Tony Kanaan prepared for last-minute Le Mans debut
IndyCar veteran Tony Kanaan feels as prepared as possible for his debut at the 24 Hours of Le Mans with Ford Chip Ganassi Racing this weekend, having only been given the call to race three weeks ago.
Kanaan, 42, was drafted in by Chip Ganassi to join Joey Hand and Dirk Mueller in the No. 68 Ford GT in place of Sebastien Bourdais, who was ruled out through injury after a crash in qualifying for the Indianapolis 500 last month.
“I never thought at this point and age I’d be considered a rookie. I’m really glad to be here,” Kanaan said.
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“Obviously very difficult circumstances because of Seb, but somebody had to replace him, right? I went to speak to him when this idea came up and Chip invited me, and the nicest thing he said to me was ‘I wouldn’t like to see anybody better than you in this car,’ so that makes me feel better.
“I’m really happy to be here. It’s one of my dreams to do Le Mans. It’s a dream come true and also I’m in a very good car.”
Kanaan has prior experience in the Ford, having been part of the team’s effort in the Rolex 24 at Daytona earlier this year when he finished fifth in the GTLM class alongside Andy Priaulx and Harry Tincknell.
Le Mans will also be Kanaan’s sixth 24-hour race, making the Circuit de la Sarthe itself the greatest unknown for him heading into the weekend.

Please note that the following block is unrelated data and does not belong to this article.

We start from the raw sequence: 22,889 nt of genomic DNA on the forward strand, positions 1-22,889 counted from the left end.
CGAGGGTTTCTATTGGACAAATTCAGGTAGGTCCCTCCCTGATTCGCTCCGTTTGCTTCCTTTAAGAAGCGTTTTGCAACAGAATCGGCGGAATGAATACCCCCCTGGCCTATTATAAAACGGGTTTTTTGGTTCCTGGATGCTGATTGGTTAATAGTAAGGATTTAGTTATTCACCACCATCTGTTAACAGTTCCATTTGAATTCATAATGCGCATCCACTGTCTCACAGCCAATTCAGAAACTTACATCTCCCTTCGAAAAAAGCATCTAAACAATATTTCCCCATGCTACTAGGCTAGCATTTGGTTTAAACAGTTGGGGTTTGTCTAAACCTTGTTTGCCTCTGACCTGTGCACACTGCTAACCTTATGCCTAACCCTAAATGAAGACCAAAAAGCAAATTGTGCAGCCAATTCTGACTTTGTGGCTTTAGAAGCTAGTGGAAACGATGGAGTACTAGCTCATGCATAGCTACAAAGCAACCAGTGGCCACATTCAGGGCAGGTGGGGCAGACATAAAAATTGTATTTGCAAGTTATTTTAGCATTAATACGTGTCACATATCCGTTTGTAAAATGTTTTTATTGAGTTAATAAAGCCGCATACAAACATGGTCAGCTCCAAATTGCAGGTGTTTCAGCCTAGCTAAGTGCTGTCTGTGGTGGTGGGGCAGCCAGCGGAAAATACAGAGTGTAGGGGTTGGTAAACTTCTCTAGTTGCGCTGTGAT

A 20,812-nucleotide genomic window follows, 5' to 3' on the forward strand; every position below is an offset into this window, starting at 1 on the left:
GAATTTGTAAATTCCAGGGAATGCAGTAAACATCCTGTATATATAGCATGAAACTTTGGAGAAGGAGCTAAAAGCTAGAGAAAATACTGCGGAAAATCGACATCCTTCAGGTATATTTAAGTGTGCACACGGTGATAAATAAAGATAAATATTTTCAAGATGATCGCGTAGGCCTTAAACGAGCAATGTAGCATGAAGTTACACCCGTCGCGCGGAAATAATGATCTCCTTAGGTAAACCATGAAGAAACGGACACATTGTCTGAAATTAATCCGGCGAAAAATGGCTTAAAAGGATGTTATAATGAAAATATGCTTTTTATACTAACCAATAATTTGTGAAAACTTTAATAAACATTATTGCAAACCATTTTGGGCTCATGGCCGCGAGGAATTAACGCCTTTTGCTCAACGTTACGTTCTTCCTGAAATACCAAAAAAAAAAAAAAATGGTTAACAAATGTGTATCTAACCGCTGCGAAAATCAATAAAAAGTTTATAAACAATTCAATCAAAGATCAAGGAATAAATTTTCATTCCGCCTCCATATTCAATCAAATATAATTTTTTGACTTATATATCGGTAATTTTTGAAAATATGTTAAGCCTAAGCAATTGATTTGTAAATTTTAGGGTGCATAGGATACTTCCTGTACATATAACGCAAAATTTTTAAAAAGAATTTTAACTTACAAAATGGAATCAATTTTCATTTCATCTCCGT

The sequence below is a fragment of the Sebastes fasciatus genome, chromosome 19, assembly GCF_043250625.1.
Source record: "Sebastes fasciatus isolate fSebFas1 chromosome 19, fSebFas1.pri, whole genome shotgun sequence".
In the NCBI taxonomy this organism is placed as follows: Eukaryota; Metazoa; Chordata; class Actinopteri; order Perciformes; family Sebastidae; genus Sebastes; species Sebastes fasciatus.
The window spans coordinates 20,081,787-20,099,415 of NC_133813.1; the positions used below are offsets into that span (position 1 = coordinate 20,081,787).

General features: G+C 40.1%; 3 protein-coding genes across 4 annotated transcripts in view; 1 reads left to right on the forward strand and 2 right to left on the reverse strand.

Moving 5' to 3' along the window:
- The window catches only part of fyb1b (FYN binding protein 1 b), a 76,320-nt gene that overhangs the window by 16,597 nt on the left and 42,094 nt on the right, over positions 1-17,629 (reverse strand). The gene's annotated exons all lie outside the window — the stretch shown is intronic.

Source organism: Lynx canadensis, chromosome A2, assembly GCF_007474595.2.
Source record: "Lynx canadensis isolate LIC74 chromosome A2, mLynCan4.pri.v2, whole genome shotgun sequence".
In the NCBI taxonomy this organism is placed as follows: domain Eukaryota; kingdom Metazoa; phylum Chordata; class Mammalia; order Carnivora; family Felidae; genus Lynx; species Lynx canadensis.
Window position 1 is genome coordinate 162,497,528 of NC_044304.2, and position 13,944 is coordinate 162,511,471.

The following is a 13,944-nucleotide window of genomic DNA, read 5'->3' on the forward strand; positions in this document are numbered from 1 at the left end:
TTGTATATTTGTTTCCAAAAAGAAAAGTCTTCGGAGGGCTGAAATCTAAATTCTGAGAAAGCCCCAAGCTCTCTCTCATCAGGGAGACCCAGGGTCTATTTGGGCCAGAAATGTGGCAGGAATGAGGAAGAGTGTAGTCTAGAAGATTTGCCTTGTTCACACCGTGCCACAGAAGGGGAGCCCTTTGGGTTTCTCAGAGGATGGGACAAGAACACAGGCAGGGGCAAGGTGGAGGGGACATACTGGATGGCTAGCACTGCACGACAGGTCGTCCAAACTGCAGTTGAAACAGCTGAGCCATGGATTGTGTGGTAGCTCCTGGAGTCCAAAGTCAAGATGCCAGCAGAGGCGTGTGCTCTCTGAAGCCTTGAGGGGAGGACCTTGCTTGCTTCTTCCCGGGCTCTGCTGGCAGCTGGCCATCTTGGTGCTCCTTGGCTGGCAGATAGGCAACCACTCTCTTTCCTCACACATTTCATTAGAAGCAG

“I’ve never been here. I have a little bit of a disadvantage on that,” Kanaan said. “If we do 15 laps before the race, it will be a lot. It’s not a lot for me, but it is what it is.”
Kanaan completed his rookie requirement of five night laps on Wednesday in qualifying after getting his first taste of the track in practice earlier in the day, and he made sure he relished the moment.
“Driving the first lap, I told the guys: ‘Look, I know I’ve got to learn the track, I’ve been in the sim a lot, but I’m going to do my first lap really slow because I wanted to enjoy it.’ And I definitely did that,” Kanaan said.
“I wish you guys could see my inside my helmet every time I go out on the track, I’m smiling the entire lap, which is not a short one. It’s fun.”
Kanaan was able to produce a competitive pace quickly enough, finishing as the fastest driver in the No. 68 through qualifying – something that was a necessity in the Brazilian’s eyes.
“I raced at Daytona 24 with [the team], the car was very familiar which makes it a little bit easier, so I just had to learn the track,” he said.
“After the sim, I do two or three laps, and you’re there. That’s what they expected from me anyway. I don’t have a lot of time to say ‘I need more time.’ It was always last minute so I had to be on pace, so I’m glad that I did.
“I’m ready. I’m not the type of guy that worries too much, to be honest. I’ve studied a lot of the rules before I came. I prepared myself as good as I could before I drove the car.
“In my mind, I prepared myself as best as I could with the time I had. Now I just need to go.”
The relaxed approach is crucial for Kanaan, who is happy to play a support role for defending GTE-Pro Le Mans class winners Hand and Mueller through the race.
“I’m trying to do my part as far as a third driver in the team. If there is anything to be jeopardized, I’ll take it myself,” Kanaan said.
“If we need to give new tires to the guys, to Joey and to Dirk to qualify, I’ll jeopardize with the old set and go out.
“I’m not worried about trying to prove my point because I’m the fastest guy or the slowest guy, because when it’s time to go I’ll be ready to go.”